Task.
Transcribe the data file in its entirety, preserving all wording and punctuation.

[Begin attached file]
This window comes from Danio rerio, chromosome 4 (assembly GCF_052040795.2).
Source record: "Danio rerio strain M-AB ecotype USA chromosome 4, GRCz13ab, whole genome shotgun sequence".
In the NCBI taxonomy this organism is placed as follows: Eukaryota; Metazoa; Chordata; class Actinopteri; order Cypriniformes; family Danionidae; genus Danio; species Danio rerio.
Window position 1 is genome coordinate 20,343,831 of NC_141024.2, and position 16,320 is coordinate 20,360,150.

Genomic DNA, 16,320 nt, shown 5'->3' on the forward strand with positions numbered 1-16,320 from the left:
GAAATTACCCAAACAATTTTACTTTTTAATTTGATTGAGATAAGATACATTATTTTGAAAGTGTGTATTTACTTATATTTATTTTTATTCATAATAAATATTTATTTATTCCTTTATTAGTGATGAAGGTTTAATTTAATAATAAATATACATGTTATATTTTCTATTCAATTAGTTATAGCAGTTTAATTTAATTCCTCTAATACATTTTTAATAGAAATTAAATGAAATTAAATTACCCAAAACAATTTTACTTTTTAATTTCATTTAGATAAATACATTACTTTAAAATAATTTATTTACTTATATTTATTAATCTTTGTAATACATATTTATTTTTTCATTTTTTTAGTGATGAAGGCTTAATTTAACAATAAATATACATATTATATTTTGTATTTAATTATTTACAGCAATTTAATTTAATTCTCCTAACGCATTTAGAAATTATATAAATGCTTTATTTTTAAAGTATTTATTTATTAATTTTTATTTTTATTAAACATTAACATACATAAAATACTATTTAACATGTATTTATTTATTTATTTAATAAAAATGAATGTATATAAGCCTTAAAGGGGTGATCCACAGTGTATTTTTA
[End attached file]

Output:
This window comes from Danio rerio, chromosome 4 (assembly GCF_052040795.2).
Source record: "Danio rerio strain M-AB ecotype USA chromosome 4, GRCz13ab, whole genome shotgun sequence".
In the NCBI taxonomy this organism is placed as follows: Eukaryota; Metazoa; Chordata; class Actinopteri; order Cypriniformes; family Danionidae; genus Danio; species Danio rerio.
Window position 1 is genome coordinate 20,343,831 of NC_141024.2, and position 16,320 is coordinate 20,360,150.

Genomic DNA, 16,320 nt, shown 5'->3' on the forward strand with positions numbered 1-16,320 from the left:
GAAATTACCCAAACAATTTTACTTTTTAATTTGATTGAGATAAGATACATTATTTTGAAAGTGTGTATTTACTTATATTTATTTTTATTCATAATAAATATTTATTTATTCCTTTATTAGTGATGAAGGTTTAATTTAATAATAAATATACATGTTATATTTTCTATTCAATTAGTTATAGCAGTTTAATTTAATTCCTCTAATACATTTTTAATAGAAATTAAATGAAATTAAATTACCCAAAACAATTTTACTTTTTAATTTCATTTAGATAAATACATTACTTTAAAATAATTTATTTACTTATATTTATTAATCTTTGTAATACATATTTATTTTTTCATTTTTTTAGTGATGAAGGCTTAATTTAACAATAAATATACATATTATATTTTGTATTTAATTATTTACAGCAATTTAATTTAATTCTCCTAACGCATTTAGAAATTATATAAATGCTTTATTTTTAAAGTATTTATTTATTAATTTTTATTTTTATTAAACATTAACATACATAAAATACTATTTAACATGTATTTATTTATTTATTTAATAAAAATGAATGTATATAAGCCTTAAAGGGGTGATCCACAGTGTATTTTTA